Profit caution sinks Motorola shares
Lower margins on wireless phones cited
By Janet Haney & Jeffry Bartash,
Last Update: 10:09 AM ET Apr 11, 2000 Silicon Stocks
SCHAUMBURG, Ill. (CBS.MW) -- Shares of Motorola retreated by 17 percent Tuesday after the high-tech giant warned that its wireless phone business is likely to face pressure on profit margins for the rest of the year.
Motorola (MOT: news, msgs) shares dropped 25, or 17 percent, to 126 in recent action, with 6.2 million shares changing hands. Its shares closed at 151 on Monday.
Motorola said a shift away from more expensive wireless phones to cheaper models, along with shortages of key components, reduced margins in its personal communications business.
Shares of Motorola over the past year
As a result, the company said it expects to earn 67 cents in the second quarter and $3.14 for the year, down from the 70-cent and $3.18 consensus estimates of analysts surveyed by First Call.
The subdued outlook for the key wireless phone business drew the most attention from Wall Street analysts during a conference call Tuesday morning. That overshadowed projections by Motorola executives of sharply higher shipments of cable set-top boxes and high-speed cable modems, two other fast-growing business segments.
By the numbers
After the close Monday, Motorola reported first-quarter earnings of $449 million, or 59 cents a share, excluding special items. Analysts surveyed by First Call projected the high-tech giant would earn 58 cents for the quarter. Sales jumped 19 percent.
Motorola earned $184 million, or 26 cents a share, in the year-ago quarter. In the fourth quarter, the company earned 82 cents a share. See full story.
In its first quarter of 2000, Motorola said it incurred special items resulting in a pre-tax charge of $2 million, which was comprised of $100 million in costs related to the merger and absorption of General Instrument. See press release
Today on CBS MarketWatch
Nasdaq drops in early trade
Motorola profit gives caution
Renegade: Updates from NAB in Las Vegas
Biogen misses quarterly estimates
Yahoo Japan, Softbank, JTB to sell e-travel
More top stories...
CBS MarketWatch Columns
04/11/2000 9:54:44 AM ET
Sales for the first quarter totaled $8.8 billion, up from the prior year's first-quarter revenue of $7.3 billion in revenue. Including sales from businesses sold in 1999, Motorola said its sales grew 13 percent from $7.7 billion a year earlier. The company's 1999 results were restated to reflect a merger with General Instrument, which closed on Jan. 5.
Shares of the stock are set to split 3-for-1, with a pay date of June 1, for shareholders as of May 19.
Breakin' it down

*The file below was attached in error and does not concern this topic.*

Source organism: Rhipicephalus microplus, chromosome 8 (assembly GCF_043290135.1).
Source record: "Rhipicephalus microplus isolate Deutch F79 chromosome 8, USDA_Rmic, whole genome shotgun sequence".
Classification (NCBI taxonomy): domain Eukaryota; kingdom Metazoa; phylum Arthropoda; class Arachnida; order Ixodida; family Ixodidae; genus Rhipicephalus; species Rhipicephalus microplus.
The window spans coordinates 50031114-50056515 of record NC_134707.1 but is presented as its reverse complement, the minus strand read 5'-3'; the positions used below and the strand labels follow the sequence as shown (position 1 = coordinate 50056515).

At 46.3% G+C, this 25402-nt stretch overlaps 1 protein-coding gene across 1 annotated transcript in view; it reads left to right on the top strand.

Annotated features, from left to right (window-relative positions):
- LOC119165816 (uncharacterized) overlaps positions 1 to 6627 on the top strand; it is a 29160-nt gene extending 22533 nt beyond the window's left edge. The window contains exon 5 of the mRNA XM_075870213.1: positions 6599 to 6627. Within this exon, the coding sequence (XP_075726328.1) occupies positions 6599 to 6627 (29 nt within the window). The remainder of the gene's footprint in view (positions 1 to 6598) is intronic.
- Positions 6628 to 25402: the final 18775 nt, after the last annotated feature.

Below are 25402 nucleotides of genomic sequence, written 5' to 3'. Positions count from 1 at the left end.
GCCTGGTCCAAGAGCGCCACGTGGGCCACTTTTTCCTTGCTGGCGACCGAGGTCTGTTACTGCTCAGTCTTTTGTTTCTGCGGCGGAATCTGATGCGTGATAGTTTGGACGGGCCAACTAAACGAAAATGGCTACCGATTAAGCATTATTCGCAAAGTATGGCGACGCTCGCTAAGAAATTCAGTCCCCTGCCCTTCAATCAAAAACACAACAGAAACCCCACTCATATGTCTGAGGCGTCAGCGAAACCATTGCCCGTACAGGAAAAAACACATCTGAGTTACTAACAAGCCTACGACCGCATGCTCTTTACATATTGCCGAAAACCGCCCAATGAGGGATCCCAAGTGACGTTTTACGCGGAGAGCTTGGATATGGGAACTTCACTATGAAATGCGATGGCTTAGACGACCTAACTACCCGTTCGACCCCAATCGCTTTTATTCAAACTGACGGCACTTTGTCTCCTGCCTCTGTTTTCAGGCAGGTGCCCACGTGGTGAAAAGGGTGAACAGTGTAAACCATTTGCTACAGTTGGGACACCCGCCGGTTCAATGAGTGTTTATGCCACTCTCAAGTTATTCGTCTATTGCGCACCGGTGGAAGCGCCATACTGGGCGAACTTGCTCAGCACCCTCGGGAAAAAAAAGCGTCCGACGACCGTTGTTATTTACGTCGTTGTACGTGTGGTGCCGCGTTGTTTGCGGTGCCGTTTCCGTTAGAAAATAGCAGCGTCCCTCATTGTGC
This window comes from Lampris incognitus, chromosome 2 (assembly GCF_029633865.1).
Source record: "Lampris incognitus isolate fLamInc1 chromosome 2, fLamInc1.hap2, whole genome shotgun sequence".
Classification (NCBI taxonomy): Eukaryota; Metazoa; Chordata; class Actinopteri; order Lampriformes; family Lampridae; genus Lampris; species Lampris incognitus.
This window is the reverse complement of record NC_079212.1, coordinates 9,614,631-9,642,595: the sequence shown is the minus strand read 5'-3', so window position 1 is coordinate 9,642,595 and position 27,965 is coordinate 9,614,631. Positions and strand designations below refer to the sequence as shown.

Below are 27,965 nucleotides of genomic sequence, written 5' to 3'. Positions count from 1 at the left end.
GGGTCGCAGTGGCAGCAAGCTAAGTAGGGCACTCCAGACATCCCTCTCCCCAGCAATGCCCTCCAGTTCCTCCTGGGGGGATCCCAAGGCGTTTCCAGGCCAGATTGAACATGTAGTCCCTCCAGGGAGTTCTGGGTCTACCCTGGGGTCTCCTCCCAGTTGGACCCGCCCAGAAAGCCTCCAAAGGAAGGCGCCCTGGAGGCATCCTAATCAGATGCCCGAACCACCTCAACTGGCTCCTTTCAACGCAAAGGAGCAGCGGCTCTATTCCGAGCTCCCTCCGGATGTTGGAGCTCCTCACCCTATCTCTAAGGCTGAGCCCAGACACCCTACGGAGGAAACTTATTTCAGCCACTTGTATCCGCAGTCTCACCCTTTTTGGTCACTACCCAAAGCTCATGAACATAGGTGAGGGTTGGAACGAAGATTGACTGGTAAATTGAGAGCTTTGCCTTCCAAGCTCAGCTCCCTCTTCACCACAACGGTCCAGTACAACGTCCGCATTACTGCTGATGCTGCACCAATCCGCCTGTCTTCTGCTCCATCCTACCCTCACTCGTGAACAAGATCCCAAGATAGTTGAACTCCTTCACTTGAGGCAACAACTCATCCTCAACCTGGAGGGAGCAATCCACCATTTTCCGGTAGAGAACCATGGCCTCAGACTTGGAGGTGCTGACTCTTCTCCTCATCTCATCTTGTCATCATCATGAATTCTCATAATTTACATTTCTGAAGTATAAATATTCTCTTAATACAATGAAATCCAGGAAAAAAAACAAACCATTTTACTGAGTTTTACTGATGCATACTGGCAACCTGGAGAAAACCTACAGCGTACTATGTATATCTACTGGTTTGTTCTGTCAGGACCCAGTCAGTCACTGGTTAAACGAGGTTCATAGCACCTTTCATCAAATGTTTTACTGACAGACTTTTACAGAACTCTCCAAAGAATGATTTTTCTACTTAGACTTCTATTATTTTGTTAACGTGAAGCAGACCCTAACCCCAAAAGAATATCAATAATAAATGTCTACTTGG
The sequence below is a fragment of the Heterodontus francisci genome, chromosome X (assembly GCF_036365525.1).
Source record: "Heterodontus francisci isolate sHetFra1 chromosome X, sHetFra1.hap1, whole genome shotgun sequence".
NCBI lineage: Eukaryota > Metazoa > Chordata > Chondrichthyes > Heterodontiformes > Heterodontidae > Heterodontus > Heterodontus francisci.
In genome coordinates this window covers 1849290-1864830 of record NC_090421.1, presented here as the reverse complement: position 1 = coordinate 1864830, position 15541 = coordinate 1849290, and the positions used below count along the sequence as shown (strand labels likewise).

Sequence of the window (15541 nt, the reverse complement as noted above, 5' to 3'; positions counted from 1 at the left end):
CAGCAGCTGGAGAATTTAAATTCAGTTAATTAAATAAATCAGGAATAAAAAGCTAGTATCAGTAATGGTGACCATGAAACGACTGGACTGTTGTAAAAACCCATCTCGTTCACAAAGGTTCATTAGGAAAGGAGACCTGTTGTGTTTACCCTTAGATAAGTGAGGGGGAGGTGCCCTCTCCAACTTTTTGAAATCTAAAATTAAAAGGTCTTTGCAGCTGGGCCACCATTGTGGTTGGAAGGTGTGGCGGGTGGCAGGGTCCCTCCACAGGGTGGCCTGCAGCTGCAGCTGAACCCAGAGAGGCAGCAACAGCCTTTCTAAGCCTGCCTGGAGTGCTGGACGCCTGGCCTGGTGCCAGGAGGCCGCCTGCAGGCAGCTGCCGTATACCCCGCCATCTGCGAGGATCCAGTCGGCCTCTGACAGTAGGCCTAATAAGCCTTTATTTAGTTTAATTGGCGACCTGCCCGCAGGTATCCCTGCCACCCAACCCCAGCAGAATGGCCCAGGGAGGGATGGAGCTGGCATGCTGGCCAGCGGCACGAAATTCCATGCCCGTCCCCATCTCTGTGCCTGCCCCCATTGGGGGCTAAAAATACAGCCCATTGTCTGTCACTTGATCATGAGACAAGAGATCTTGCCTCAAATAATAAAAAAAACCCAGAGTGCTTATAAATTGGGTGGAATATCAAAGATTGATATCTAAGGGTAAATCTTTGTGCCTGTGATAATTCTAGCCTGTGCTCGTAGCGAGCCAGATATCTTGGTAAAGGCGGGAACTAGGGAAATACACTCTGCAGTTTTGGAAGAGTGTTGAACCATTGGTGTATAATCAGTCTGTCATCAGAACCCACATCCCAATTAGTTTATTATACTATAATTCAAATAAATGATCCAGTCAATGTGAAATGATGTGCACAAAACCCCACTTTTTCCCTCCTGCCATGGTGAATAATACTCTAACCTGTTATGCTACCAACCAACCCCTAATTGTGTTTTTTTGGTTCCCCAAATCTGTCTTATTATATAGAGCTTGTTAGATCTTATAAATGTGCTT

In its personal communications segment, which includes pagers, digital and cellular phones, Motorola's sales rose 24 percent from the year-ago first quarter to $3.2 billion and orders vaulted 20 percent higher to $3.2 billion. Yet operating profits dropped to $49 million vs. $83 million a year ago, as a result of a shift by purchasers toward low-tier products. Shortages of key wireless phone parts also hurt profits.
While the parts shortage should lessen significantly in the second quarter, wireless phone buyers are likely to continue to favor more basic wireless phones, said Merle Gilmore, president of Motorola's Communications Enterprise segment. In particular, consumers have been buying lots of prepaid packages that offer phones and a set number of minutes for a special price.
"There are some remaining challenges in this business," Gilmore told analysts.
The shift toward lower-end phones raises questions about Motorola's timing on the on the production of more devices capable of browsing the Internet. The market for such phones is expected to be huge, but it's unclear when it will begin to take off.
The weakness in wireless phone margins overshadowed strength in the company's broadband communications unit. Sales increased 15 percent to $678 million, while orders climbed 46 percent to $880 million.
Because of strong consumer demand for advanced cable services, Motorola plans to boost production and shipments of interactive settop boxes. In 2000, the company now plans to ship 5 million units, up from previous estimates of 4 million to 4.5 million, said Ed Breen, president of the broadband communications sector.
The company also raised its estimate of high-speed cable modem shipments to 2.5 million to 3 million.
Sales were also strong in the company's network systems segment, which grew by 11 percent vs. the year-earlier period to $1.8 billion. Orders also totaled $1.8 billion. Orders slipped in Asia, while sales rose in that continent.
"The real upside surprise was here in the network systems segment, which was about 20 percent better than we expected," Pete Peterson, an analyst at Prudential Volpe Technology, said following the release of the results.
Chip segment sales spiked 24 percent to $1.9 billion, while orders reached $2 billion.